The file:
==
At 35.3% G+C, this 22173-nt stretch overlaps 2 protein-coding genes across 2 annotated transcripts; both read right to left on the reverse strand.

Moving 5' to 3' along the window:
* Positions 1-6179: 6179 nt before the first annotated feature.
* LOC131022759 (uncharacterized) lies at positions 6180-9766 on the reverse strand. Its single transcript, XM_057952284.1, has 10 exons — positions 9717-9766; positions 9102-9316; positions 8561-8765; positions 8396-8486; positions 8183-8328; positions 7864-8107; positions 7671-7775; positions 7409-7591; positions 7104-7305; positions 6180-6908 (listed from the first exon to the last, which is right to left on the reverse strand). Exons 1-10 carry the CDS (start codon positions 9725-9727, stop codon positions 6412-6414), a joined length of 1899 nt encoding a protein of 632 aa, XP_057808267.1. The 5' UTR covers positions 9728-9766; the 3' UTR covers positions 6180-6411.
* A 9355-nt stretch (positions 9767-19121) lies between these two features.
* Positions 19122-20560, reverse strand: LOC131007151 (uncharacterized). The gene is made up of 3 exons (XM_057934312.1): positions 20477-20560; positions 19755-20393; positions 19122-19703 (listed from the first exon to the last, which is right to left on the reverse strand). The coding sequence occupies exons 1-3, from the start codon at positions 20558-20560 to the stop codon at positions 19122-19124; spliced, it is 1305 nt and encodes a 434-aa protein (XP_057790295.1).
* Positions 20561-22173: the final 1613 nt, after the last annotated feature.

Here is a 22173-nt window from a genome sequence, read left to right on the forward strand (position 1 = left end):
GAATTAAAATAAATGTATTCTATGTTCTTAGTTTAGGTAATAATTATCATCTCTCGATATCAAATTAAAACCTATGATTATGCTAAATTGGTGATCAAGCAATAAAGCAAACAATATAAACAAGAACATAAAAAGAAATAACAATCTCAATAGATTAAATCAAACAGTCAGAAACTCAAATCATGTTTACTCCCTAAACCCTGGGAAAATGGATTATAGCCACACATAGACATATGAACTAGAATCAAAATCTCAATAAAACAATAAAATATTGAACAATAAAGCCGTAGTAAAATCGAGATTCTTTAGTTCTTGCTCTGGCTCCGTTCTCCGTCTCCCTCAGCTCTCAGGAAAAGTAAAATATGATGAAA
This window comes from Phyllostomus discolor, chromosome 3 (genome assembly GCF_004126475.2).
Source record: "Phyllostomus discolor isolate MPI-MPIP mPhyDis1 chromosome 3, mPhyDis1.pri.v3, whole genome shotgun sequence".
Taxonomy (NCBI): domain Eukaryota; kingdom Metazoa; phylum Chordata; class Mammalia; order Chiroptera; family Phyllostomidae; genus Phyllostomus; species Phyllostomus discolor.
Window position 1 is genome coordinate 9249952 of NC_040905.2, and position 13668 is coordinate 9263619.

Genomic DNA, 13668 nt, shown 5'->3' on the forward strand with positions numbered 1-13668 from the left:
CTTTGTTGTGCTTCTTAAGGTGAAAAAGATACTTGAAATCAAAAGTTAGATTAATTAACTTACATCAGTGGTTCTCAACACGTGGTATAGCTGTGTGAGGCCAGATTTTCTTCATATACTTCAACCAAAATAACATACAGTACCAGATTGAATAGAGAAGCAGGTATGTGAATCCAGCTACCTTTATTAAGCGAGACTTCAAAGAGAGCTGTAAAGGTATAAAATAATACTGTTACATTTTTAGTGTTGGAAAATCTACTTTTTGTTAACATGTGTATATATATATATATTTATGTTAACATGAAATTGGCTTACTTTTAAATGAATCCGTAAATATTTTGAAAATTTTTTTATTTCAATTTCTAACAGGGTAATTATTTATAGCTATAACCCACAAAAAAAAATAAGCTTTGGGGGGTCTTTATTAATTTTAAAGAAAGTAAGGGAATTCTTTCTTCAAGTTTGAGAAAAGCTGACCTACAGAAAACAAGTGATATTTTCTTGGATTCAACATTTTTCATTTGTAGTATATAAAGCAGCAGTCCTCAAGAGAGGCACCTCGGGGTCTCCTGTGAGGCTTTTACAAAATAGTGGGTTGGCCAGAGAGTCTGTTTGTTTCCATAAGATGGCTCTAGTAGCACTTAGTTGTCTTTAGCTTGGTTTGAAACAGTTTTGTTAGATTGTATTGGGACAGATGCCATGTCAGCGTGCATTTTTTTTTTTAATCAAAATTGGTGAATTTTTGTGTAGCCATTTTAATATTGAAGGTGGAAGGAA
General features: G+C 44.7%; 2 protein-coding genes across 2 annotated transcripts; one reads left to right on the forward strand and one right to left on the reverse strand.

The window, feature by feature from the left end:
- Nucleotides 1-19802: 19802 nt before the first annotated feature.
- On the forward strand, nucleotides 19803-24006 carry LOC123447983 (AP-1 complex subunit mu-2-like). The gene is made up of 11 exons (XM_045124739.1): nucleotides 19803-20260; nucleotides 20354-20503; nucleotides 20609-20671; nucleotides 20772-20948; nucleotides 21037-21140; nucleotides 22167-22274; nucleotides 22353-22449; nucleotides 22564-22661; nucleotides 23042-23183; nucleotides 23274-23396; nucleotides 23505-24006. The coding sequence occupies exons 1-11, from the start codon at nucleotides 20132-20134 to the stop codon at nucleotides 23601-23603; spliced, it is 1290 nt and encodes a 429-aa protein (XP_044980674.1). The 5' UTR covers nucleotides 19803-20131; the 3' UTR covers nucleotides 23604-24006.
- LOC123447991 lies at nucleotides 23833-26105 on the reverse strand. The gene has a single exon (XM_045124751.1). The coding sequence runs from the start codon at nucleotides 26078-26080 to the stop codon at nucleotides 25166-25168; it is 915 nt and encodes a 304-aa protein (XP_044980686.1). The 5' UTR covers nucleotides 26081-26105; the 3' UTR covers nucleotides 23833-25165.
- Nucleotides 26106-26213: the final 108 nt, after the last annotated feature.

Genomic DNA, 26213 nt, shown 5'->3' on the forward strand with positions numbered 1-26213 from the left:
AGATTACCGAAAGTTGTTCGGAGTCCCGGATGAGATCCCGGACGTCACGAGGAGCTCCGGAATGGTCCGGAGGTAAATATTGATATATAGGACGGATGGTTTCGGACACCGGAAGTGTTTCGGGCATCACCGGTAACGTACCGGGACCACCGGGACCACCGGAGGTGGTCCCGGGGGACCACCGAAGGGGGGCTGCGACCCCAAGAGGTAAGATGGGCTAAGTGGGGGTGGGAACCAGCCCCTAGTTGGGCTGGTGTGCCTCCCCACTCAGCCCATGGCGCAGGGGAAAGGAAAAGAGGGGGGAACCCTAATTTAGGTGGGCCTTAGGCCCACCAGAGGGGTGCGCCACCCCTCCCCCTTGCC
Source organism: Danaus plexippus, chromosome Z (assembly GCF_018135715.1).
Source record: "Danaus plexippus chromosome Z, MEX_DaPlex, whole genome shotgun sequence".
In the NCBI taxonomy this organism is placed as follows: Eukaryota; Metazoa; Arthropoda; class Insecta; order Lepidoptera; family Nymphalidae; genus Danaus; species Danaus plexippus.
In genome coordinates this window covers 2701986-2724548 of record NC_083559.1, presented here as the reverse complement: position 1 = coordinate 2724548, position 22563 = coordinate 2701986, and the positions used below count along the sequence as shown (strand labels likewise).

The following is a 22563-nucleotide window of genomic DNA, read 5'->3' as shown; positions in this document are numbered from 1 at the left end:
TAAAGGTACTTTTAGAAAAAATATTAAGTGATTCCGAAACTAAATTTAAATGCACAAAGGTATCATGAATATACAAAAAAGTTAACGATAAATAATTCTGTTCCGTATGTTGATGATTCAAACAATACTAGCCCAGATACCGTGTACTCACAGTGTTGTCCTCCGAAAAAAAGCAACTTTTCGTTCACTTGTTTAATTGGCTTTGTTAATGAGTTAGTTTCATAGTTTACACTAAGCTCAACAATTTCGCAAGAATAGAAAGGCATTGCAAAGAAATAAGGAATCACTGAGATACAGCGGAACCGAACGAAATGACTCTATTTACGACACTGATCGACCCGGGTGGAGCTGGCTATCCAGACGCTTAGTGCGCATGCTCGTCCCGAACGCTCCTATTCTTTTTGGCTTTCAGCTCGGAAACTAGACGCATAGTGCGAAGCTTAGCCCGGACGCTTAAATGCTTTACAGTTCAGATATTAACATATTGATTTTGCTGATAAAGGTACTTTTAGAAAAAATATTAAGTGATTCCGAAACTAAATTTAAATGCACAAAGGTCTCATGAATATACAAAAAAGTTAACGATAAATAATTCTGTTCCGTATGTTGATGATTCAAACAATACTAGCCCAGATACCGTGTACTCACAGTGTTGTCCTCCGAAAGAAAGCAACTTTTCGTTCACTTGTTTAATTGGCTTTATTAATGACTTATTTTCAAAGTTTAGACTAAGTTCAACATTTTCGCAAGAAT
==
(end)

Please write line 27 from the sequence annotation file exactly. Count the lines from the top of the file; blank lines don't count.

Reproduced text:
In genome coordinates this window covers 2701986-2724548 of record NC_083559.1, presented here as the reverse complement: position 1 = coordinate 2724548, position 22563 = coordinate 2701986, and the positions used below count along the sequence as shown (strand labels likewise).